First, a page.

Bentley Variety Show Stars Digital Twins

First up: Singapore’s city model and the biggest dam in Southeast Asia.

Hui Yung Teo, senior principal surveyor at Singapore Land Authority presents at Year in Infrastructure 2022. (Picture courtesy of Bentley Systems)

Hui Yung Teo, senior principal surveyor at Singapore Land Authority presents Singapore’s journey to a complete digital twin of the city — and its challenges — at
the Going Digital Awards 2022, formerly known as  the Year in Infrastructure. (Picture courtesy of Bentley Systems)

Bentley’s annual showcase of customer projects took on a new name this year in London and became the Going Digital Awards. 

The venue was again in London, though upscaled to London’s swankiest hotels, split between the Intercontinental Park Lane and the even swankier Four Seasons across the street, both a stone’s throw from Buckingham Palace.

With the new name, the conference swings toward recognizing customers who have fully digitalized their design and construction processes or who intend to. Gone are the days when merely implementing a digital process put you in contention.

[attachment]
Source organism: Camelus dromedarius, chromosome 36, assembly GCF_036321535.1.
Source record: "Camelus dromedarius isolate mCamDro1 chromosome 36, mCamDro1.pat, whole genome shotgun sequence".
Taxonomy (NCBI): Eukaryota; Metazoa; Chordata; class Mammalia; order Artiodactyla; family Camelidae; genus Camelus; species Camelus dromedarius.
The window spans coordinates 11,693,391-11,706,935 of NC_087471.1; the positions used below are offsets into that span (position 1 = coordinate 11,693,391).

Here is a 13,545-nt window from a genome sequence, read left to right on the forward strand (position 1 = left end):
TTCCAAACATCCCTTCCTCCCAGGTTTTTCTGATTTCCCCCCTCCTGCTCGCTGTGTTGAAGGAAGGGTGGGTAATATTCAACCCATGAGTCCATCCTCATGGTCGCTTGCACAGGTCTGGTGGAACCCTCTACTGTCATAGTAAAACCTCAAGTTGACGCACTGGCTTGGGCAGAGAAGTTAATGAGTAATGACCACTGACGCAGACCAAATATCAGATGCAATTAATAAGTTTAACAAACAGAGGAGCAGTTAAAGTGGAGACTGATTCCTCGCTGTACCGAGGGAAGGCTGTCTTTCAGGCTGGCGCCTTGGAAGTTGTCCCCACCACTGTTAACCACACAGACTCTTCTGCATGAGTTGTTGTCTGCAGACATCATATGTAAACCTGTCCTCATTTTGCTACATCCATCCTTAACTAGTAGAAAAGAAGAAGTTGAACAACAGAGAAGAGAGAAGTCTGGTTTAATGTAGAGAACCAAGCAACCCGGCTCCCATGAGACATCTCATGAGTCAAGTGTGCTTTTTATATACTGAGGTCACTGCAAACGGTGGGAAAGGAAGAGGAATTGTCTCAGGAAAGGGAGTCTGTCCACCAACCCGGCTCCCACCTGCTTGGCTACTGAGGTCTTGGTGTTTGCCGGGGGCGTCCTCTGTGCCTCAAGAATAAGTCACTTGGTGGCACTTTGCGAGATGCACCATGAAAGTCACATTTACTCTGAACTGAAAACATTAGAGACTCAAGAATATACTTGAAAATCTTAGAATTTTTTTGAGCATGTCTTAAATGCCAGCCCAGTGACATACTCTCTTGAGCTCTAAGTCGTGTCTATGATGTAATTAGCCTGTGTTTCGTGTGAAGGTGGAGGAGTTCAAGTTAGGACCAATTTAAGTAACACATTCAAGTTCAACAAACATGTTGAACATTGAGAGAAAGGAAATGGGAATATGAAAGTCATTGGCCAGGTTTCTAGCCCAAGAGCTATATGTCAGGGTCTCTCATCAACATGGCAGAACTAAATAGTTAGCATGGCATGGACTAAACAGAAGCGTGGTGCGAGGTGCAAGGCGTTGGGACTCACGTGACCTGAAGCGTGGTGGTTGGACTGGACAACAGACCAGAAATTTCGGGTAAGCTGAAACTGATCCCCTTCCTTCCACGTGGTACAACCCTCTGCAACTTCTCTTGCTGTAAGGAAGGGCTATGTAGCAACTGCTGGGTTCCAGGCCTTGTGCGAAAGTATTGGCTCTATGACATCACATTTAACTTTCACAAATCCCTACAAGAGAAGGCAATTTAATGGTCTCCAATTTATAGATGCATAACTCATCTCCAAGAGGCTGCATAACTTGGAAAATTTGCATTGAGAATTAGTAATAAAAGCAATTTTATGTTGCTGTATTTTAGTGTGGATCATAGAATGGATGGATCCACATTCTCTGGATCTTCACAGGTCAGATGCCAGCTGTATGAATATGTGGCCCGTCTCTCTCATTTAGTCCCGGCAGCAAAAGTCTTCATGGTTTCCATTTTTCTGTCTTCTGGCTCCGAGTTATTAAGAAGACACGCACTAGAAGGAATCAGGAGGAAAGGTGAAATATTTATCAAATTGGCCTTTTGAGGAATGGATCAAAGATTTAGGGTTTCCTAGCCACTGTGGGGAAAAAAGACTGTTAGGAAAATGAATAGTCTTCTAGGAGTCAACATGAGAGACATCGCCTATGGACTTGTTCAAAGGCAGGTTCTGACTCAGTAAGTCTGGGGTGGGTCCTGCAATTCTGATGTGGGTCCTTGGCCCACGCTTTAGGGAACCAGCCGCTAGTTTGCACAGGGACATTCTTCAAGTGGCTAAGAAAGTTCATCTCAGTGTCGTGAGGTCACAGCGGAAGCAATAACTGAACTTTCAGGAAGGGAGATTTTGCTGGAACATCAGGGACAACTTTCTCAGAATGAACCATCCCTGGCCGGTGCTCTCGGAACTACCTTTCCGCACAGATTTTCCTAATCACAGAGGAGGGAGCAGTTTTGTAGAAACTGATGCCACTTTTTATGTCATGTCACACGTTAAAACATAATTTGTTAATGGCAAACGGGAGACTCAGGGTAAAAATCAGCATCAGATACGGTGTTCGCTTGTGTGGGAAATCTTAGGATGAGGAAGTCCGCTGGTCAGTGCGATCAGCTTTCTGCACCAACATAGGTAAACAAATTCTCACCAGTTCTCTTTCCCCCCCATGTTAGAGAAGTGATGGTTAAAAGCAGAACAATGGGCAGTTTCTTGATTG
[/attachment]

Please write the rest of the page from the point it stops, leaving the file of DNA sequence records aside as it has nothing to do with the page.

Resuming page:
The range of projects was enormous. Here we have Singapore, a city/state with more than 5 million people, that is determined to digitalize every square inch. What’s the big deal? It’s a small island, you might say. But Singapore is like a complex layer cake, with half of it under the table if you consider all the levels below.

On the other end of the scale, we have the city of Perry, Iowa, population 8,000. In between are 34 other teams, all proud of their latest highways, railroads, road test tracks, hydroelectric plants, and so on. So many projects and not enough time. We apologize to all those whose projects we did not get to see.

Singapore—Asia’s Most Digital City

Singapore is determined to be seen as modern and what could be more modern than having a full digital version of itself? Singapore’s Land Authority (SLA) won the Surveying and Monitoring category with its SG Digital Twin Empowered by Mobile Mapping project. The city has plied every street and alley in Singapore, recording all the eye can see—literally with laser accuracy—making a 3D map of the city.

SLA used the term “digital twin” only in the title of its project—and that was probably at Bentley’s insistence.

We asked why the city would take the time and trouble to map a city all over again. Hadn’t Google already gone and traversed every street with its multilens, 360-degree cameras for its Street View—as it generously had for quite a bit of the world?